Why China is unique: its love of mobile technology
It’s clear that China’s healthcare system is literally at overflow capacity. The country needs innovative solutions to lighten the service burden on major hospitals. Fortunately, China’s love of mobile technology makes mHealth solutions a perfect fit to get better healthcare access to its citizens.
China’s mobile focus
Healthcare technology companies seeking to make inroads in China face a market that is already primed to adopt mobile solutions. China has embraced mobile technology in a way that’s hard to imagine in the US or other Western nations. According to a Verto Analytics report, “As many as 94% of all Chinese online users use smartphones vs. 70% in the U.S.” In addition to the popularity of smartphone usage, the Chinese market has unique characteristics that make it uniquely open to mHealth uptake:
- The prevalence of mobile commerce: Mobile options for everything from shopping to in-store payments to social media are just as, or more, prevalent in China as the West. An illustrative case in point: mobile pay. There are now effectively two options for making payments in China: cash or mobile pay, with mobile being the far more preferable choice with both small and large vendors. Most B2C transactions in China effectively run through one of the country’s mobile payment giants, such as WeChat or Alipay. The Chinese market is also much more open to using mobile options for their day-to-day needs. For example, Rein cites the relative success of mobile grocery shopping in China compared to the US, where uptake has been minimal. Rein explicates a number of reasons for the popularity of digital lifestyle, ranging from convenience to safety concerns from air pollution. These numerous factors have helped acclimate much of the population to conduct business over their smartphones; healthcare companies who can take advantage of this stand to quickly gain substantial market share.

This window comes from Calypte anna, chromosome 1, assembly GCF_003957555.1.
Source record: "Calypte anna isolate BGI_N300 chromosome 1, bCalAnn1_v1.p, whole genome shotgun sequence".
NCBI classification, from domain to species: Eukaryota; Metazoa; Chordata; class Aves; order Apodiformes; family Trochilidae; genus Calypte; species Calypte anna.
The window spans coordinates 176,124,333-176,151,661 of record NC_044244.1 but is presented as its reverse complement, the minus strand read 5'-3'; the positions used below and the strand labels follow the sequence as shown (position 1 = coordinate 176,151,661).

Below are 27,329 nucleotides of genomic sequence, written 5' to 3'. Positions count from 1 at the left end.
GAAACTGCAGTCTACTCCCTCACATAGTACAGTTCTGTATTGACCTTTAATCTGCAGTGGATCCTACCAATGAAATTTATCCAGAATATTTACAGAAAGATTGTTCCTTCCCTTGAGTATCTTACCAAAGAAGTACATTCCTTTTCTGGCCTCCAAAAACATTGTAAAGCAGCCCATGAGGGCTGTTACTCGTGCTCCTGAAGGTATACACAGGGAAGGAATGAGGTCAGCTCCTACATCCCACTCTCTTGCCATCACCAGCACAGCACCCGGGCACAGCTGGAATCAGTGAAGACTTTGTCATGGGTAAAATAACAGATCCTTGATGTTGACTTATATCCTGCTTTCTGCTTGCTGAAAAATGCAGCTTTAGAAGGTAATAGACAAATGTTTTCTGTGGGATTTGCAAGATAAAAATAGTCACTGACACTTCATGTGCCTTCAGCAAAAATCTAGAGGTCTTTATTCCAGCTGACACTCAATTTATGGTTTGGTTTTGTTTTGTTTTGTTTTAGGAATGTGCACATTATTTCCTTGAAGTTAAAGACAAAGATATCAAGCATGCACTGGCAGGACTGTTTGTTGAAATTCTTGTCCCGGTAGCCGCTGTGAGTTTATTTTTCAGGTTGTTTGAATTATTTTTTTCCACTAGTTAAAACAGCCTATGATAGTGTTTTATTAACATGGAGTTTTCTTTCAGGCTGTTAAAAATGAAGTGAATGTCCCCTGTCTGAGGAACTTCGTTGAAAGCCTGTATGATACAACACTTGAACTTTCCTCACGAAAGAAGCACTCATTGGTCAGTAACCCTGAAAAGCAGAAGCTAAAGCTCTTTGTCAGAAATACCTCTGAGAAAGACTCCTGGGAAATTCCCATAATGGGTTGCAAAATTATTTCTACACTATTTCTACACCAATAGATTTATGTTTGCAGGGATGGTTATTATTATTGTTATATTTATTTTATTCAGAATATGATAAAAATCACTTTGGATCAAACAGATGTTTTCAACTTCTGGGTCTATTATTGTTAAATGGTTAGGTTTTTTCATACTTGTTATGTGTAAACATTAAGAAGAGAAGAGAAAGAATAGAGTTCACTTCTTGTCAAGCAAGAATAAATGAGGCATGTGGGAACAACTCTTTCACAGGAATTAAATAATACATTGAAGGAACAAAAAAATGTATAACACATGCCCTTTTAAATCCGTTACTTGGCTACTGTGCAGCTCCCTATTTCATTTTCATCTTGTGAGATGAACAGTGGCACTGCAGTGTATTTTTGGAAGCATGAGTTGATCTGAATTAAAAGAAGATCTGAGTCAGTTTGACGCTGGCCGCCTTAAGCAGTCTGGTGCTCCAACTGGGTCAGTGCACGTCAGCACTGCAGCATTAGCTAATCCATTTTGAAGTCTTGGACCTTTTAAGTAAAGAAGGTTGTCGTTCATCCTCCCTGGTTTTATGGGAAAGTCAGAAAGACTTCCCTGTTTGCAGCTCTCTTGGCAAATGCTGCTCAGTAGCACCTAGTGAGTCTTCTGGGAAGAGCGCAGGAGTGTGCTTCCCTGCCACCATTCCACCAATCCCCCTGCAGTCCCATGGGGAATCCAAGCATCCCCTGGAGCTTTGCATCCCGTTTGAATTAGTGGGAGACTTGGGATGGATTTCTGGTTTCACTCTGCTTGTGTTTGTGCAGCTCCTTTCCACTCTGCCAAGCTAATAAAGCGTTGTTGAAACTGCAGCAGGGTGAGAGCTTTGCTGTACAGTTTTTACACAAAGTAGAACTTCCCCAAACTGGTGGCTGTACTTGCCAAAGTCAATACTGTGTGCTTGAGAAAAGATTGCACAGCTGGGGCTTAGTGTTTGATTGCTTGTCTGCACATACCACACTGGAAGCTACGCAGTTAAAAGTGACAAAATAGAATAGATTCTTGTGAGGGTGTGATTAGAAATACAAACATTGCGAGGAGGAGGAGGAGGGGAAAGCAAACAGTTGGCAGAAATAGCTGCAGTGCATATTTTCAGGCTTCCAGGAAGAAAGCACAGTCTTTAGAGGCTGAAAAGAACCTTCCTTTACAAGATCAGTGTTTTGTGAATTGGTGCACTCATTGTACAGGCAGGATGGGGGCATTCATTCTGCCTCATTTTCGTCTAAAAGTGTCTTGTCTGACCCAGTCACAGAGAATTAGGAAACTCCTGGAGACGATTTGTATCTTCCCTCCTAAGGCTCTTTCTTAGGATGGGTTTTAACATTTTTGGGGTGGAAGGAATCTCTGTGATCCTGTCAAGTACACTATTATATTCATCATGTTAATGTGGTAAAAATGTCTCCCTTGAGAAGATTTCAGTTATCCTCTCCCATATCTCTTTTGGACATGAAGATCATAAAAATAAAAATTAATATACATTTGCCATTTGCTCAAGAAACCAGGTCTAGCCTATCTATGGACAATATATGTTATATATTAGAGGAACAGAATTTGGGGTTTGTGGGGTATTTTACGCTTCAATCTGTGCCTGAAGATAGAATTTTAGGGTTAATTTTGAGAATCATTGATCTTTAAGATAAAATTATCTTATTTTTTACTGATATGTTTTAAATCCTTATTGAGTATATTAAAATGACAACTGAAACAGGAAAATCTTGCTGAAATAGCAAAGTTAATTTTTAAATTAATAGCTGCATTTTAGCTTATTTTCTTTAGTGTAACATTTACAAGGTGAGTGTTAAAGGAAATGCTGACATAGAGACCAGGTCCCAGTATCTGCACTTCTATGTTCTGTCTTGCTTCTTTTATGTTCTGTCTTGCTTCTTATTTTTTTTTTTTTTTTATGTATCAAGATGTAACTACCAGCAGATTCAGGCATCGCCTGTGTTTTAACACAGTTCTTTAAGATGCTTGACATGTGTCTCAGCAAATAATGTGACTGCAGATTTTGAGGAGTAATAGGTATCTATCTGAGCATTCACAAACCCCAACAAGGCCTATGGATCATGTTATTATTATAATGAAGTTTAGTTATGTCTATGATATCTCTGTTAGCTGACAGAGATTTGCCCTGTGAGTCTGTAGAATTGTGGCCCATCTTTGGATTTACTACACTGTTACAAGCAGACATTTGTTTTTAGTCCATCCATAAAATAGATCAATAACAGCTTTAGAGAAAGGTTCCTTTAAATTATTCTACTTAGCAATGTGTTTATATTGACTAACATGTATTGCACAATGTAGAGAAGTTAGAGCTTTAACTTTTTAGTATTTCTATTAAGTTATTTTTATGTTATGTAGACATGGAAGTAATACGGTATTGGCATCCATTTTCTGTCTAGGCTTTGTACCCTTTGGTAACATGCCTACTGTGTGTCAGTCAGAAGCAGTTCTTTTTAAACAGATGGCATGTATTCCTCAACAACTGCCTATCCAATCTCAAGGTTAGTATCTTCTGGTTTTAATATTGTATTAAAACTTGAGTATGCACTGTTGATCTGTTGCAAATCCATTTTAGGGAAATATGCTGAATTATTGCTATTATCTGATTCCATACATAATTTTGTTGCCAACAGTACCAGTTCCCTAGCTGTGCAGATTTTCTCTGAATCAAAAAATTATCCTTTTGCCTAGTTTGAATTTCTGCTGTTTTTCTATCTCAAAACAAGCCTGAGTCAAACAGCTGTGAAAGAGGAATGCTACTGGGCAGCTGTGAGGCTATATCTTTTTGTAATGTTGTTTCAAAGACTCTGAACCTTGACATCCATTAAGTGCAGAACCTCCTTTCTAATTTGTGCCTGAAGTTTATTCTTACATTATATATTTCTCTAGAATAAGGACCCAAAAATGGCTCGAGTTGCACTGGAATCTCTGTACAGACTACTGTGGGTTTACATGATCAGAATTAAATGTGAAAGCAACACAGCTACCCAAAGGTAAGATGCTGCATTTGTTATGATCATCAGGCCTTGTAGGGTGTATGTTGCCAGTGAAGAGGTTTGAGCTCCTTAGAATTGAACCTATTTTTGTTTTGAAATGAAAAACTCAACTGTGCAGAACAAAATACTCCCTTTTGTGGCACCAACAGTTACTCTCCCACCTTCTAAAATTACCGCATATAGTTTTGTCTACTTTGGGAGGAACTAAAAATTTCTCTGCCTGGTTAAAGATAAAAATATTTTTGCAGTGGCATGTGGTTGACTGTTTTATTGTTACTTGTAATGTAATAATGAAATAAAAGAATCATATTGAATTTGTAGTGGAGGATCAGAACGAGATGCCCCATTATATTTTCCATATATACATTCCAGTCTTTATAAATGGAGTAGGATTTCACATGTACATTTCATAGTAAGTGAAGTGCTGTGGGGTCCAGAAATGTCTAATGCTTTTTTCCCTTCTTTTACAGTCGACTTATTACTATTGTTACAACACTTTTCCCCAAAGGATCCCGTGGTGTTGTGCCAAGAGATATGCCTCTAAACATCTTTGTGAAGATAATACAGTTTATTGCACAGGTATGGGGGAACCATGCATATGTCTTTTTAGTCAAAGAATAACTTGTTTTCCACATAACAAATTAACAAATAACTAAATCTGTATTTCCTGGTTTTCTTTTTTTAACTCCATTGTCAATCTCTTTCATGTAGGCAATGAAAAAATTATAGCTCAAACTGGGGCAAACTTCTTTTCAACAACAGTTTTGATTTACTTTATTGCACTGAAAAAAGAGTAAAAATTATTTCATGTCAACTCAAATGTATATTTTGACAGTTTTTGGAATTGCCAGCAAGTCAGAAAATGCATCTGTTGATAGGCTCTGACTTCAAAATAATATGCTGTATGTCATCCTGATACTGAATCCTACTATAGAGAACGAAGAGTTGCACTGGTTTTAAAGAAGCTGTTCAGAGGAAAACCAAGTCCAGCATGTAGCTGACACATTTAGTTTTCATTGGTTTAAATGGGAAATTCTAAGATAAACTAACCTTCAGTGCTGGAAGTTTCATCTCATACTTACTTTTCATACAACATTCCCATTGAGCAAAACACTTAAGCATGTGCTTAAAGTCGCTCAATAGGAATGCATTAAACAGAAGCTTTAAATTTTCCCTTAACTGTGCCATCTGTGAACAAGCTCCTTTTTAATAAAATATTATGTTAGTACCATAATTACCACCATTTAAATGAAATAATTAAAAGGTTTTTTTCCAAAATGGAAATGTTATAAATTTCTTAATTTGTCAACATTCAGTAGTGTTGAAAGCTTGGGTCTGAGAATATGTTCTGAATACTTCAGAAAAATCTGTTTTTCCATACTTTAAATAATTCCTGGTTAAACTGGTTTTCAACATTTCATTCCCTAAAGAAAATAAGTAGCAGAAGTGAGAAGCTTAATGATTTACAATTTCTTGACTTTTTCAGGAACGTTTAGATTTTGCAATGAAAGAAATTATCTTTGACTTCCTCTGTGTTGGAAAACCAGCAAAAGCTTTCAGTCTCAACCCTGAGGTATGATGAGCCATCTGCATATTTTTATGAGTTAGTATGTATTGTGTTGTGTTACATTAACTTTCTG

- Multi-function smartphone apps: An additional feature that sets China apart is not only the prevalence of mobile options, but the integration of multiple functions into a single app, (ie. payments, messaging, social media, and shopping). Unlike Westerners who are accustomed to apps with one or two primary uses, the successful Chinese model is based on a few apps providing diverse and multiple services. WeChat stands as an illustrative case in point: chat features, ride sharing services, and mobile payments among others, are all housed under one platform. Companies seeking to implement mHealth and telehealth programs in China can leverage existing platforms, which already have wide and stable customer bases, to reach their desired patient populations.
With Chinese consumers adopting mobile options much more readily than in the West, companies seeking to implement mHealth technologies already have a primed market and the technology infrastructure to facilitate its adoption.
Challenges to implementation
Although the market appears ripe, effective implementation in the Chinese market also faces unique challenges. It’s no secret that companies often fail :